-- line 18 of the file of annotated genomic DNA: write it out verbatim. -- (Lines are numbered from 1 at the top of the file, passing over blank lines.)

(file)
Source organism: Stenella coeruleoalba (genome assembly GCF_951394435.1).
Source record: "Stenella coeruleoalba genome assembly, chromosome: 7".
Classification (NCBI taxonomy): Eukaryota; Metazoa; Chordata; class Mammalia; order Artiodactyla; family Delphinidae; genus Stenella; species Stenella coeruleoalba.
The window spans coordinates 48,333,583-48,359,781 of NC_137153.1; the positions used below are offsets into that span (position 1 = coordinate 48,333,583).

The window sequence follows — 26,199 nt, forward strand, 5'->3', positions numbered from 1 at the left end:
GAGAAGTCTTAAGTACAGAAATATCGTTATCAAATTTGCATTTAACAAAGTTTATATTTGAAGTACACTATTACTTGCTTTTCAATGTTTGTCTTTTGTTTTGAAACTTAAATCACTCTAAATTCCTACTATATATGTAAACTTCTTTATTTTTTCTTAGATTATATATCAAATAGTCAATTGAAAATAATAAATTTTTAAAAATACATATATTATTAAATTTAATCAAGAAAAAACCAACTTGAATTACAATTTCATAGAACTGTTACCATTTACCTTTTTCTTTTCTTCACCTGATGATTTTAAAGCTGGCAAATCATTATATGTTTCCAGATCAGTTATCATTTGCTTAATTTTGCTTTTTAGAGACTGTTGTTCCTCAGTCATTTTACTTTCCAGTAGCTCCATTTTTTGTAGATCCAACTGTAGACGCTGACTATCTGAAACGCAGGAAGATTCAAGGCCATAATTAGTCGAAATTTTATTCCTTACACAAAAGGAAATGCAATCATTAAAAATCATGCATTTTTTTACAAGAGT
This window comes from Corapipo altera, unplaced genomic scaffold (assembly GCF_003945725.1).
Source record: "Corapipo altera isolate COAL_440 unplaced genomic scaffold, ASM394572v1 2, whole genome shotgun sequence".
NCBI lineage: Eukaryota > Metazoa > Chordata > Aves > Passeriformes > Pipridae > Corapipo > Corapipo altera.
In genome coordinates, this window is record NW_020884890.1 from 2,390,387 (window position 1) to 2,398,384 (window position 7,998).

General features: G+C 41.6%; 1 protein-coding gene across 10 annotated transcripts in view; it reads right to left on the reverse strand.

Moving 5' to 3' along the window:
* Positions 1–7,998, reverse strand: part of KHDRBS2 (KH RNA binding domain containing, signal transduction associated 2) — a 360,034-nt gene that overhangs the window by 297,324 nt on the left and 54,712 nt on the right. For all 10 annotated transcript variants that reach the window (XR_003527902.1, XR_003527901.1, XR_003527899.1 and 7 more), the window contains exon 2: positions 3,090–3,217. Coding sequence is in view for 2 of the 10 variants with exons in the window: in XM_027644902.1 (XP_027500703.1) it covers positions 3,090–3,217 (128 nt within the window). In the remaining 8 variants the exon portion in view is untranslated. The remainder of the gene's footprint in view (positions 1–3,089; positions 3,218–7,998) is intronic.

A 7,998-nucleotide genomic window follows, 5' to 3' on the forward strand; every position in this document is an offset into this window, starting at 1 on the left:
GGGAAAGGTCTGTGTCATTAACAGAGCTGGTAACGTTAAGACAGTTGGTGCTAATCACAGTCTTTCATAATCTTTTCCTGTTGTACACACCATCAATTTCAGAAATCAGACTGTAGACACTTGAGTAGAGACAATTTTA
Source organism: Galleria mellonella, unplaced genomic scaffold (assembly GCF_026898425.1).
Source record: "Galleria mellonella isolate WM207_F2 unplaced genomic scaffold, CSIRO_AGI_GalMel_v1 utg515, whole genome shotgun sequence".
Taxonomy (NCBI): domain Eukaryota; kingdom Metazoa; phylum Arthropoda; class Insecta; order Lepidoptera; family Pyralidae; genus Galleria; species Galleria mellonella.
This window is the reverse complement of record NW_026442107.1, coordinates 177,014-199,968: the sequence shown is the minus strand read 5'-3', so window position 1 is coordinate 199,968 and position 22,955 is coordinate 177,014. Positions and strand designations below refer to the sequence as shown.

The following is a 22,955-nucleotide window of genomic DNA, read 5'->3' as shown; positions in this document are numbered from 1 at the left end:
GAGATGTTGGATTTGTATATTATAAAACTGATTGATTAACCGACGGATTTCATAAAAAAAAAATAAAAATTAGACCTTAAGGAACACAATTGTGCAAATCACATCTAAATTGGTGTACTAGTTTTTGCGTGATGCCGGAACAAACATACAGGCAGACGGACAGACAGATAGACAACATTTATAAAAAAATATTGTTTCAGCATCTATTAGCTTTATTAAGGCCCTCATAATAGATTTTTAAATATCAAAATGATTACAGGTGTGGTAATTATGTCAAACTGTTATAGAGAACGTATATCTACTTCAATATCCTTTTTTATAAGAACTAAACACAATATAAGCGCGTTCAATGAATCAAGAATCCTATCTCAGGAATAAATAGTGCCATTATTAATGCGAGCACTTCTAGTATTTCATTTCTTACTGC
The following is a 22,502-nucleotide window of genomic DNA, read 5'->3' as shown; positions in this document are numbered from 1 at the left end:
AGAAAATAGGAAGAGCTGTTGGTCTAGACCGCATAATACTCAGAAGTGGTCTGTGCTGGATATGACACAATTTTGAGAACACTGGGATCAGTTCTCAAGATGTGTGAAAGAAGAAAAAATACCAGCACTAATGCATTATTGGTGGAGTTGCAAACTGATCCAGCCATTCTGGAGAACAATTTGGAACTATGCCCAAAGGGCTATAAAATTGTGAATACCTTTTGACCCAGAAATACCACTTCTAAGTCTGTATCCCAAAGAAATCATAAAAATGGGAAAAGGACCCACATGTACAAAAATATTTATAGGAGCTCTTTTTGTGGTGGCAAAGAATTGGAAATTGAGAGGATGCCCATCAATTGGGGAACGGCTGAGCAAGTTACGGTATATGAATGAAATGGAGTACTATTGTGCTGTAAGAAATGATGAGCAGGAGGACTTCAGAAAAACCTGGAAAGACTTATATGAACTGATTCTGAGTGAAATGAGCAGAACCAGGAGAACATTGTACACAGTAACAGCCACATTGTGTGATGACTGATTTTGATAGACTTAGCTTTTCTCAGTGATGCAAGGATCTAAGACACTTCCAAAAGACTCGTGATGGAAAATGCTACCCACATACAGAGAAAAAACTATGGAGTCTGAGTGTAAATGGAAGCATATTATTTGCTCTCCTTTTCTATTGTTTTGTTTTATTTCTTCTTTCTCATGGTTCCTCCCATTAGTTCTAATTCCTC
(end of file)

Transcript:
Taxonomy (NCBI): domain Eukaryota; kingdom Metazoa; phylum Arthropoda; class Insecta; order Lepidoptera; family Pyralidae; genus Galleria; species Galleria mellonella.